Early in WWII, German units relied on towed howitzers like the 10.5cm le.FH.18. Various proposals were made for a self-propelled version, with Krupp offering one based on a modified Panzer IV chassis. Named the Pz.Sfl.IVb or Sd.Kfz.165/1, its open-topped turret contained a 10.5cm le.FH.18 howitzer that was capable of only a 70 degree traverse by hand. A test series of eight vehicles was produced in November 1942 and they were combat tested in Russia. However, production was eventually cancelled because the administration decided they wanted carriages with all-round traverse. In the event, the le.FH.18 was successfully mounted on a Panzer II chassis in the well-known Wespe variant. Dragon has produced a fine new 1/35 scale kit of this rare and novel self-propelled howitzer. Just as the original prototypes were especially constructed, so Dragon’s scaled-down kit has a preponderance of brand new toolings. Of special note is the correctly shaped turret. This was based on detailed research so as to reproduce it with the correct proportions and dimensional accuracy. Though the lower hull and running gear look similar to that of a Panzer IV, they are in fact heavily modified. For instance, the Pz.Sfl.IVb has six enlarged road wheels each side. This kit fully represents the nuances of this unusual artillery piece, and no effort was spared on creating this kit. Dragon has given you Twelve large sprues of grey styrene, six smaller ones, a bag of handed track links, and a separate lower hull and turret. Not much to say about moulding quality as you can imagine, except that it’s up to Dragon’s usual excellent standard.This kit went together without any trouble,and the major sections went together quite nicely. The details were up to Dragon’s high standards and were very crisp.The “Magic Links”,went together very nicely with limited clean up. There’s a fully detailed breech, which of course you would expect, plus highly detailed charge and ammunition racks. Full radio gear, this time with speaker which will come in handy, two types of periscope including Rabbits ears, and there’s even a frame for a canvas turret cover which you can fit or stow on the fender.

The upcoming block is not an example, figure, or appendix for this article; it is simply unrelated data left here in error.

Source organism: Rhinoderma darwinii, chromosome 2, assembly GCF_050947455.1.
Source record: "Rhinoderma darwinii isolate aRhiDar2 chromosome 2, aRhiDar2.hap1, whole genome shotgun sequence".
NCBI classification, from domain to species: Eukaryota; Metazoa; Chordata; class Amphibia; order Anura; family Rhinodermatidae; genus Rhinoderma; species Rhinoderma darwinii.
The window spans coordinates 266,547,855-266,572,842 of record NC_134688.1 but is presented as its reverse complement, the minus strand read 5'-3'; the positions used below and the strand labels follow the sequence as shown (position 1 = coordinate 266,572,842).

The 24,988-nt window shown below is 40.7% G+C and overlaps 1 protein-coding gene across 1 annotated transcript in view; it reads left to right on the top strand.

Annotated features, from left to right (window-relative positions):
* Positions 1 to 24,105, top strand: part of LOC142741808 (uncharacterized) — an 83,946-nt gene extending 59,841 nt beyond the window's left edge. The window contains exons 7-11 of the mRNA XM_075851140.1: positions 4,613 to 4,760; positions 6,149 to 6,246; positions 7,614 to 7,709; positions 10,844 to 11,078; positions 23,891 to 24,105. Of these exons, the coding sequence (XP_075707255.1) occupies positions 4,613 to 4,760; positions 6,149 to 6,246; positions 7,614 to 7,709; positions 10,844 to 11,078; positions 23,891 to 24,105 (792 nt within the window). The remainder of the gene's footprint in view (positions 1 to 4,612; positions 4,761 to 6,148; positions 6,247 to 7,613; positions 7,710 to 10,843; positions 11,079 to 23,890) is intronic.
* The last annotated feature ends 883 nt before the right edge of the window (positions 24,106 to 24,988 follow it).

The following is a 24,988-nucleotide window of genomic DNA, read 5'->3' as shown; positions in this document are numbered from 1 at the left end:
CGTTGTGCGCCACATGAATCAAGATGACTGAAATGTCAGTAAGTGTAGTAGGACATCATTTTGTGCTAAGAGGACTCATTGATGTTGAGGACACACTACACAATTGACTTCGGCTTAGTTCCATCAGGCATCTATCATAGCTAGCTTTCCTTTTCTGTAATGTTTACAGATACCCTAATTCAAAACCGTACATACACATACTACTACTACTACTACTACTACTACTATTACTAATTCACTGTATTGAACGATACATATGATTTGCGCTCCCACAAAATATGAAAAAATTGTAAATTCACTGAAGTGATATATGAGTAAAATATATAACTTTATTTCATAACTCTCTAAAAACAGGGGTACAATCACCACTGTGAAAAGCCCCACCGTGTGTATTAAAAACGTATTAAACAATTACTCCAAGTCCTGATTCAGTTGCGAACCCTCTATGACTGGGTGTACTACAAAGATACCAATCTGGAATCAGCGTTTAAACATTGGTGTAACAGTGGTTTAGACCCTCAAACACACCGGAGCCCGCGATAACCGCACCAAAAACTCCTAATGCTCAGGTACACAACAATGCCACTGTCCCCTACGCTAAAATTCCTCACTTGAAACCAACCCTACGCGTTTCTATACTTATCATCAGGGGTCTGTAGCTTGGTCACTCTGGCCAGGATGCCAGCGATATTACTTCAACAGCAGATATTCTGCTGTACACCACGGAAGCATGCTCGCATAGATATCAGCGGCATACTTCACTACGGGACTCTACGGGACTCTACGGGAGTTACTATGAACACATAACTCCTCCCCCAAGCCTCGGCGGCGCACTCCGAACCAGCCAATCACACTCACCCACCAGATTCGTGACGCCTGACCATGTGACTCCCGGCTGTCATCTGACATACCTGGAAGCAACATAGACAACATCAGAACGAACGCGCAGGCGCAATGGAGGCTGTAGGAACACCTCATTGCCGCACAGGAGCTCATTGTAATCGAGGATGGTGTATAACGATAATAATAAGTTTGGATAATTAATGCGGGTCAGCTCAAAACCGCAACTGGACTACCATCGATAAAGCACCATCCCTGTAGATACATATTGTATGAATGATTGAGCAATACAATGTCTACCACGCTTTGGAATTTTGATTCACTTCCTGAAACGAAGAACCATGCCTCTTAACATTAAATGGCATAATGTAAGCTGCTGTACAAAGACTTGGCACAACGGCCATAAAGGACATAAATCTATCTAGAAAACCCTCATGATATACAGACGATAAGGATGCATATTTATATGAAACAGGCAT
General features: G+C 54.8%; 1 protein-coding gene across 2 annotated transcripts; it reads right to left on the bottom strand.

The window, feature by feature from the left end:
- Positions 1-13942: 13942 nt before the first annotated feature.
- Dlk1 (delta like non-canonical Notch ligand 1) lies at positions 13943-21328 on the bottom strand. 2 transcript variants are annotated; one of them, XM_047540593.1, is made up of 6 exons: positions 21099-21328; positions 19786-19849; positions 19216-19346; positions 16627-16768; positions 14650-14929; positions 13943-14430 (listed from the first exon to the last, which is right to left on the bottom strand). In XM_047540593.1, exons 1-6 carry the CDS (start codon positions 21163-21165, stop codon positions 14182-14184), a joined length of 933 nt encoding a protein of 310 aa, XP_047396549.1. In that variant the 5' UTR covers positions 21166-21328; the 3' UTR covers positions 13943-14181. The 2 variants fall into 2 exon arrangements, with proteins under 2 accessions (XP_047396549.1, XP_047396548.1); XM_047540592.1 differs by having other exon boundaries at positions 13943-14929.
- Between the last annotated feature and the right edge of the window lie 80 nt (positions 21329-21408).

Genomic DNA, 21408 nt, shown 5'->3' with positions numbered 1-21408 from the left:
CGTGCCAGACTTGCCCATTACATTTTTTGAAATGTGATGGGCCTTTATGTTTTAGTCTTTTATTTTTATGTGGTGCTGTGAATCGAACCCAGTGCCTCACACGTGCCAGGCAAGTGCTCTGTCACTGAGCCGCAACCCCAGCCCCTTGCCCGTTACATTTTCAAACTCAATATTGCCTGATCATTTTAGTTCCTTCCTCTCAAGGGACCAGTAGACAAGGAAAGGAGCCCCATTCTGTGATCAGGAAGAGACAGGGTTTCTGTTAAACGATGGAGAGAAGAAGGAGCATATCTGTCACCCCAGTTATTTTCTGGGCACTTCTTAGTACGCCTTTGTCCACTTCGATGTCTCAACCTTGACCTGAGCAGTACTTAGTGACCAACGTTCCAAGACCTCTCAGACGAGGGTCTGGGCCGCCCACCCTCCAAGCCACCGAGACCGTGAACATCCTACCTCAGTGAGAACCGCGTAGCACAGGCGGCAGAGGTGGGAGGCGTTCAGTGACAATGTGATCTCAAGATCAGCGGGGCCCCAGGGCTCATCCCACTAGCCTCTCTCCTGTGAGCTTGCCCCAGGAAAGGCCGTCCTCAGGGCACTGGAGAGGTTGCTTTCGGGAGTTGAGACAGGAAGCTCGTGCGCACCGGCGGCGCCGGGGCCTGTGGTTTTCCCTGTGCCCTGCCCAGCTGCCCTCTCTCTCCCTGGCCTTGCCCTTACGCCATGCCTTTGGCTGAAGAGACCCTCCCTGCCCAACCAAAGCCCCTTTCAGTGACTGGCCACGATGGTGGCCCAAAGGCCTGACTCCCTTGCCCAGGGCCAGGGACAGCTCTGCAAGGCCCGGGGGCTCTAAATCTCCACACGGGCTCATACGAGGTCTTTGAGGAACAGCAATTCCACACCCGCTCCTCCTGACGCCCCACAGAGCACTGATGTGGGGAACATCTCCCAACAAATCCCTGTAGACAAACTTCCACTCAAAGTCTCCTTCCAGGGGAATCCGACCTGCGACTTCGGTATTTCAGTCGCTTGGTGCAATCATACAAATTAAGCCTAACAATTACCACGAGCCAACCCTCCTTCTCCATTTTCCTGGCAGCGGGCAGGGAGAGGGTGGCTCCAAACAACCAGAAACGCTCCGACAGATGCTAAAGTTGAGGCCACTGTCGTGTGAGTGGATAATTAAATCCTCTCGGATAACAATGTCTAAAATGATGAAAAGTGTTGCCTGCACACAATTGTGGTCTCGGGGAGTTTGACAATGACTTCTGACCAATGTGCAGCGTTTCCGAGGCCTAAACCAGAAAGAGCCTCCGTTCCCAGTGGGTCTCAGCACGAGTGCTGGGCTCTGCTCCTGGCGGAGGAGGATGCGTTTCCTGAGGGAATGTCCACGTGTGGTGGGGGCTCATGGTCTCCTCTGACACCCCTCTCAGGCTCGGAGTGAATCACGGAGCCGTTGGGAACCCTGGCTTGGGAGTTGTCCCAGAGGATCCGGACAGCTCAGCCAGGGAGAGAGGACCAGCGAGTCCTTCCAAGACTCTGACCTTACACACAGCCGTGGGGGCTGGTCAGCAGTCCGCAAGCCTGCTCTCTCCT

Along with the fairly well appointed turret interior of course, the fighting compartment is fairly full as well, and although the final drive hatches can be modelled opened, there is nothing supplied to fit in the driver’s compartment in the way of controls, transmission etc., so if you want them open you’ll have to source an aftermarket interior. I had great fun constructing the interior and painting the loading compartment. I used Testors Model Master enamel paints,using Mig washes and pigments for the weathering. Overall this was the first open top that I have done for a long time.Dragon’s new kit will be money well worth spent,providing hours of enjoyment.